This reveals a third space in addition to the supply and demand spaces: the publishing space, which connects international consumers to the demand space and completely shuts out the supply space. Instead of existing within a physical location, like the demand and supply spaces do, the publishing space exists as information. It influences the consumers who make up the demand space, by creating an attractive or unattractive getaway location. The supply space then needs to provide the right material goods and labor to accommodate the consumers. Even though local Balinese producers feel the effect of the publishing space, they have very little access to it. The publishing space is content written almost entirely by Westerners, for Westerners, shutting out the ability of the supply space to sculpt its own narrative.

A few days before we were to leave Jogjakarta and head back to Bali, our program director sat us down and told us that the leaders of SIT may not let us go back to Bali. We understood that they were concerned for our safety, no one cared more about our safety than us, but we had seen absolutely no effect of this volcanic reaction before we left Bali, and we knew we were a 50-mile drive from the volcano itself around which, even when the volcano was erupting forcefully, there was only a six-mile evacuation perimeter. If there was a massive eruption, we would remain unhurt from the eruption itself, although a dispersion of evacuees into the area and ash into the air were the primary concerns of SIT.

We received approval to go back to Bali at the end of October, where I began my four-week research paper. I traveled to remote parts of the island where no one speaks English, and to the most popular tourist locations like Seminyak, Ubud, and Canggu. Everyone was unaffected, but with the increased activity in mid to late November and the beginning of the six-mile evacuation, we were forced to spend the final two weeks to present our research in Jogjakarta rather than in Bali.

My mom met me in Bali after the program ended, in an island almost unrecognizable to me. I explained to her that the locations we reclined in––Sanur and Ubud––were as crowded as New York’s Penn Station just weeks ago. Whereas there were once tourists commanding their way through streets and beaches, there were now just Balinese vendors, taxi and boat drivers incessantly asking if we wanted to enlist their services. The publishing space had decimated the demand space, sharply decreasing the number of tourists in the area. This was December, peak holiday season. When we went back to my homestay village, my young-adult friends urged me to broadcast that Bali was safe to people back home. They had to use me and my networks as a conduit because they were denied access to the publishing space; I was seeing the publishing spaces’ real influence on their livelihood.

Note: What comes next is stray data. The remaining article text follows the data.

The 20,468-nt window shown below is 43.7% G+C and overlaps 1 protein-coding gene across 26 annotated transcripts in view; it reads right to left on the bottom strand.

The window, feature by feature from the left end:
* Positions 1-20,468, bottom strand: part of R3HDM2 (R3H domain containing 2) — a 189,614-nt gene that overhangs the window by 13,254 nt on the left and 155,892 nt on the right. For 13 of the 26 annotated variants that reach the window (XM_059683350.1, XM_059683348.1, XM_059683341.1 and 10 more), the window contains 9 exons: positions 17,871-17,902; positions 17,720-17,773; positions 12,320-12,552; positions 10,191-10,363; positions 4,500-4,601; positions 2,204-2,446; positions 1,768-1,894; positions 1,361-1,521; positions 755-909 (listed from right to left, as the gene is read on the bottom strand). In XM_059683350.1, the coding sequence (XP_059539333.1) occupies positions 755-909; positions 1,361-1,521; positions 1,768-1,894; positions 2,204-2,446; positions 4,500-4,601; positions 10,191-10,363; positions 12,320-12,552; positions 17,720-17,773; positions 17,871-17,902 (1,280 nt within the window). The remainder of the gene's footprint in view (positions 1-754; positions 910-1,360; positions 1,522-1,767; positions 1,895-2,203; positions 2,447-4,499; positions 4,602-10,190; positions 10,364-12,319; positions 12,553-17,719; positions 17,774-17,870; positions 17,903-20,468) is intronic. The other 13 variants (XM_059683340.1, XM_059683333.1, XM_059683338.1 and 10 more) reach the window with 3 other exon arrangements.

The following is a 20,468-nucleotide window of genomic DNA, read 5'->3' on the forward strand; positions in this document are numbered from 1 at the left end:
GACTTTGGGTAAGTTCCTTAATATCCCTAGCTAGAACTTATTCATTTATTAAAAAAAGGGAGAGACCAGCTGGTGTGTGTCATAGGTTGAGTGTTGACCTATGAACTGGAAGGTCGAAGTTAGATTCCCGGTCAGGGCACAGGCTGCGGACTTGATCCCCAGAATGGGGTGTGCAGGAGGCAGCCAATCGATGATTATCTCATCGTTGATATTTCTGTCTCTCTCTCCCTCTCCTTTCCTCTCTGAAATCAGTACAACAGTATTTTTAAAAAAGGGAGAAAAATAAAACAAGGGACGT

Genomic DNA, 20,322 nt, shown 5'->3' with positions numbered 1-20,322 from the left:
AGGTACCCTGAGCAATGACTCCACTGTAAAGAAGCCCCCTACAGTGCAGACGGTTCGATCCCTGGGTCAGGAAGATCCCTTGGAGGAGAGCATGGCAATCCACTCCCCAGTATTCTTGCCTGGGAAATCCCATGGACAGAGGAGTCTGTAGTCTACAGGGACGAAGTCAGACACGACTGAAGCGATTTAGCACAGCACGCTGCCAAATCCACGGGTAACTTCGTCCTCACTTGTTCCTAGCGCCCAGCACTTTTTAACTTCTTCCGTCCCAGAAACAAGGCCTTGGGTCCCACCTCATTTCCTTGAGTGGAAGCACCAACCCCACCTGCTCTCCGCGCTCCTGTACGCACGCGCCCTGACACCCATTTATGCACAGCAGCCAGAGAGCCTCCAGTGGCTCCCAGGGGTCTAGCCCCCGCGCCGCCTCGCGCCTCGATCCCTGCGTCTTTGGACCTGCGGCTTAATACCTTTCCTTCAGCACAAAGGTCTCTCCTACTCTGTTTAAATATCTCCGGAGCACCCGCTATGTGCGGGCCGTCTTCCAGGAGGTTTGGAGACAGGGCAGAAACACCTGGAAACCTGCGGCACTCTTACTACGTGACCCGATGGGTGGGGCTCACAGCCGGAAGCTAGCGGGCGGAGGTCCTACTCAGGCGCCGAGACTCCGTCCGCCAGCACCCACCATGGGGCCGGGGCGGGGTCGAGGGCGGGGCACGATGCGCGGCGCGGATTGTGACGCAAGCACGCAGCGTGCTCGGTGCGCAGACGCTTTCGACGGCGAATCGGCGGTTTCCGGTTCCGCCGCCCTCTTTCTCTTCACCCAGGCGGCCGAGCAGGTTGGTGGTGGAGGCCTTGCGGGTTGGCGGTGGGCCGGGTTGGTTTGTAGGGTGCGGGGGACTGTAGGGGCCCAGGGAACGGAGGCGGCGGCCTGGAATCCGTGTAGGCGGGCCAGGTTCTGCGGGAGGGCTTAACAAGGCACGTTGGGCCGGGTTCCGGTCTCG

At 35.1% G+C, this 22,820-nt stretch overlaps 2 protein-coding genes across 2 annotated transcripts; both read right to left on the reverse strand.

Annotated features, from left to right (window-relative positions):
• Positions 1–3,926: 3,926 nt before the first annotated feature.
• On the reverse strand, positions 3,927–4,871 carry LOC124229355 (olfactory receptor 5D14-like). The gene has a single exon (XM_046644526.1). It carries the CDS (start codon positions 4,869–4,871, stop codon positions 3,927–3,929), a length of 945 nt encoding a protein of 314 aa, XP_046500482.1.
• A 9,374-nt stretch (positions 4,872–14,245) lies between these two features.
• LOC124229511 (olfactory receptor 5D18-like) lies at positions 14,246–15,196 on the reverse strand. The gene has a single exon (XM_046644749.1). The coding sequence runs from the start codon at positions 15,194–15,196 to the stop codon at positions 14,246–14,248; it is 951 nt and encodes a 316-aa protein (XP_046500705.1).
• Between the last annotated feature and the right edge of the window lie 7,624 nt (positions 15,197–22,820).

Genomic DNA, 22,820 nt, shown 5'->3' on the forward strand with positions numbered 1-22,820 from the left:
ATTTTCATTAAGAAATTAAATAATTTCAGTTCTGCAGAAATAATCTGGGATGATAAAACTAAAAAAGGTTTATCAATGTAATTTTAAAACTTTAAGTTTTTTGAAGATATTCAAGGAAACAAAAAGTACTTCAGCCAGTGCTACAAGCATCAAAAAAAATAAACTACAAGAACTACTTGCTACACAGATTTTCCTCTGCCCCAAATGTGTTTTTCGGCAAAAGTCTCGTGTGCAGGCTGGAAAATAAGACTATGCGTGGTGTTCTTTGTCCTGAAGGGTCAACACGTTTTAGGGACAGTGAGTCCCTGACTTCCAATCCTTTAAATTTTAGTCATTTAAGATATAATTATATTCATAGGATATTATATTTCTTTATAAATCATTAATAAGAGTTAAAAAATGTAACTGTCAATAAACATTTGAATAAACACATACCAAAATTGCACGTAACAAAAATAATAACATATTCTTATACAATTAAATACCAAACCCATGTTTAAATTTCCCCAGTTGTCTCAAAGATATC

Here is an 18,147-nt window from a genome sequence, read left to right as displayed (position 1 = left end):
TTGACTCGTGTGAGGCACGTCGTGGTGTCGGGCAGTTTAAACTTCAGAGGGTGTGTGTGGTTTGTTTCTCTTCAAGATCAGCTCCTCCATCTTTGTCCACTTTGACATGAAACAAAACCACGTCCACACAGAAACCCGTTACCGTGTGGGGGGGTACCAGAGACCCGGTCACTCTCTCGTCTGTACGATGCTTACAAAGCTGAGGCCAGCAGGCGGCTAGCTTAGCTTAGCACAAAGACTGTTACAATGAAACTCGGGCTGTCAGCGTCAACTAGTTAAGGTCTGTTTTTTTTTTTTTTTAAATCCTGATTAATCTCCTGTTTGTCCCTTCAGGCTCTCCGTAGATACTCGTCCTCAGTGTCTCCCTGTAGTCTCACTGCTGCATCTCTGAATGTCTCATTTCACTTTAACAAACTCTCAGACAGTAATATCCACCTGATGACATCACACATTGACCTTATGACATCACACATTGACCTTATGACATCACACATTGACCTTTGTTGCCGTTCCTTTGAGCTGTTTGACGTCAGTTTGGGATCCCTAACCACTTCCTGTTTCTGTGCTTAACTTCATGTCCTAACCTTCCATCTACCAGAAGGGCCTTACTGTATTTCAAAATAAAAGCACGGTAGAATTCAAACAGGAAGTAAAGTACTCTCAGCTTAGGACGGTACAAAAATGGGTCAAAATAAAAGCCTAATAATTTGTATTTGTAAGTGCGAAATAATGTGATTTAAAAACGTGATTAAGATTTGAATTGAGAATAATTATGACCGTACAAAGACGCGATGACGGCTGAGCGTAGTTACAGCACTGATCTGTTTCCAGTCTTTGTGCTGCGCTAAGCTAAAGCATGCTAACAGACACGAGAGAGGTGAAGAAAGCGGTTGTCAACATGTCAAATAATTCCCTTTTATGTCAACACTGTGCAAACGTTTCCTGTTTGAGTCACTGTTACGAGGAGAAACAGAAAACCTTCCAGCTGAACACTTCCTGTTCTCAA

There were surely actualized fears from the volcano. 100,000 people were ordered to evacuate and it was reported that 40,000 did. After the first evacuation request in September, some had stayed in the evacuation centers for months. Due to ash, the island’s only airport closed on November 27th and 28th. However, these incendiary effects were amplified exponentially by the publishing space. reported on December 29, 2017 that the island lost 1.5 billion US dollars in revenue. A tasty meal is about $2 at a local spot. For an entrepreneurial island, in which tourism consists of 60% to 70% of the island’s economic activity and generates 68% of tax income and absorbs 42% of new labor, a dip in tourism has the potential to topple the whole economy. When I arrived back in the United States, I kept up to date with the reporting on the island. Of the multitudes of articles, only one or two included interviews of Balinese citizens. Most articles simply stated the death count of the previous eruption in 1963, an astonishing 1500 people.

Writing, or publishing at least, has detrimental consequences. I suppose this is obvious, but I had never felt or conceptualized its potential dangers. First, the dissemination of Bali’s culture lured Western tourists to the island and, coupled with policies in the Suharto era (1967-1998), encouraged massive and unregulated foreign investments in only one sector of the island’s economy, tourism. Second, Western journalists focused just on the sensationalized facts of fall 2017, the previous death count, and a few days the airport closed in the end of November. This continued an ongoing practice of mapping a false world onto the actual reality of Bali, which further resulted in a dramatized and woefully incomplete understanding of the situation on the ground. This begot massive financial losses for the tourism-based economy on the island.

This piece is hypocritical, doing the very thing it’s critiquing, and I’m not sure how to settle that. I guess I’m publishing now because I think words mended carefully together can speak in union with, rather than on top of, muffled voices. Before going to Indonesia, I equated writing with expression and communication, without considering the potential of boisterous and errant story-telling. More startling, I’m sure all of these writers had no knowledge of the potential impact of their stories or how they might snowball.

One of my Balinese mentors estimated that the tourists came back around March to April of 2018, and there have been no deaths from Mount Agung’s eruption.